The percentage of U.S. workers who are union members continues to decline, according to a new report from the U.S. Bureau of Labor Statistics.
In 2012, 11.3 percent of workers were members of labor unions, down from 11.8 percent the previous year and 20.1 percent in 1983. Union membership also declined in Iowa, from 11.2 percent to 10.4 percent. Compared with other states, Iowa's union work force is about average.
Kent Sagar, president of Iowa Federation of Labor AFL-CIO, whose member unions represent about 50,000 workers, said, "It has just been a downward spiral since late '70s and early '80s."
Sagar said several things have influenced the decline, from President Ronald Reagan's stand against air traffic controllers union in the 1980s, which Sagar said "led to wholesale growth of a union avoidance industry," to the North American Free Trade Agreement in the 1990s, which led to manufacturing jobs going overseas. Also, he said, "deregulation has had a huge impact on union organization."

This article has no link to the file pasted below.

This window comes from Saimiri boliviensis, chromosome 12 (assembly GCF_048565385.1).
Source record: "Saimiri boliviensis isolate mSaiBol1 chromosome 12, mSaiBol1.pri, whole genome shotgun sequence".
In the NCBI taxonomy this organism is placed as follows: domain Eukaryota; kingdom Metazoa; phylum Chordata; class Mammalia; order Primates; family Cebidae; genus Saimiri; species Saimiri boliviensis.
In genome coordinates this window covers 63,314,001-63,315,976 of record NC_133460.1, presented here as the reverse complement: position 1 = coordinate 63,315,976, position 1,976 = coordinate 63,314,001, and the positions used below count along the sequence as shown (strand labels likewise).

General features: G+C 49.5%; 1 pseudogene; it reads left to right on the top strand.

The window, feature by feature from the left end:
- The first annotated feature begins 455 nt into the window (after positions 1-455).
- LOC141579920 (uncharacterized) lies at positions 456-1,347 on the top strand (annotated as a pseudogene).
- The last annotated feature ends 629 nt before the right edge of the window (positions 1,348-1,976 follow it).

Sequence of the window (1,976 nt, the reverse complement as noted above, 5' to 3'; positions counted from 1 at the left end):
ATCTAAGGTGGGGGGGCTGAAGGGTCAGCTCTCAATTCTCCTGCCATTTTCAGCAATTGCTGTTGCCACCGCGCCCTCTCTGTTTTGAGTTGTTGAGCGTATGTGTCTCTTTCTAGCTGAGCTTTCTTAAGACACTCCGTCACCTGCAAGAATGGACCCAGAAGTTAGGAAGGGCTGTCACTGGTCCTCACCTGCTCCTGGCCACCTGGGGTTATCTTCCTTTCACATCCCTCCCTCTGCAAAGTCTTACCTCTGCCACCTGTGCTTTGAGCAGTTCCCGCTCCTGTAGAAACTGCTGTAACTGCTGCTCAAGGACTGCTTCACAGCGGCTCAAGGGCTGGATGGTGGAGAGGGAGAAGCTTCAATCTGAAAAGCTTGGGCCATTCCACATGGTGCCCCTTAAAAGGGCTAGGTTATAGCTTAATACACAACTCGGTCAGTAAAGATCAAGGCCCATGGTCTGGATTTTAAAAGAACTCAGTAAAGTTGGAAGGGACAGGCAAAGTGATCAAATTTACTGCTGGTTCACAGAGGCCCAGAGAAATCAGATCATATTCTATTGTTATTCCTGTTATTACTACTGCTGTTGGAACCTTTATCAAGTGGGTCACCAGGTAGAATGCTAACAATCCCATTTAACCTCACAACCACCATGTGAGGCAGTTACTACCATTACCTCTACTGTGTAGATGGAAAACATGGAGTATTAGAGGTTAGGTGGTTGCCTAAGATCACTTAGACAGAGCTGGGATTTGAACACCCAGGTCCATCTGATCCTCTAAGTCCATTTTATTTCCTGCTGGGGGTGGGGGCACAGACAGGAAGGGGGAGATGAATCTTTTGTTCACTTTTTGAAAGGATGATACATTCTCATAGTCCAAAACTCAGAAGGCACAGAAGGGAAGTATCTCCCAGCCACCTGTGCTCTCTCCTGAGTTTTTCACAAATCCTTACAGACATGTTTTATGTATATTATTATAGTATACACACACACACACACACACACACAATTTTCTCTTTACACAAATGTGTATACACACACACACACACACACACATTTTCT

Now, Sagar said the threat is to public employee unions. Nationally, public-sector workers have a union membership rate (35.9 percent) more than five times higher than that of private-sector workers (6.6 percent).
As state governments face budget crises, some have targeted union benefits in an effort to cut costs. "Look at what they're doing in Wisconsin, Illinois and Ohio," said Sagar. Some states are worried about not being able to afford the pensions they promised workers.
Read about what one mayor told a Des Moines group about dealing with government pensions.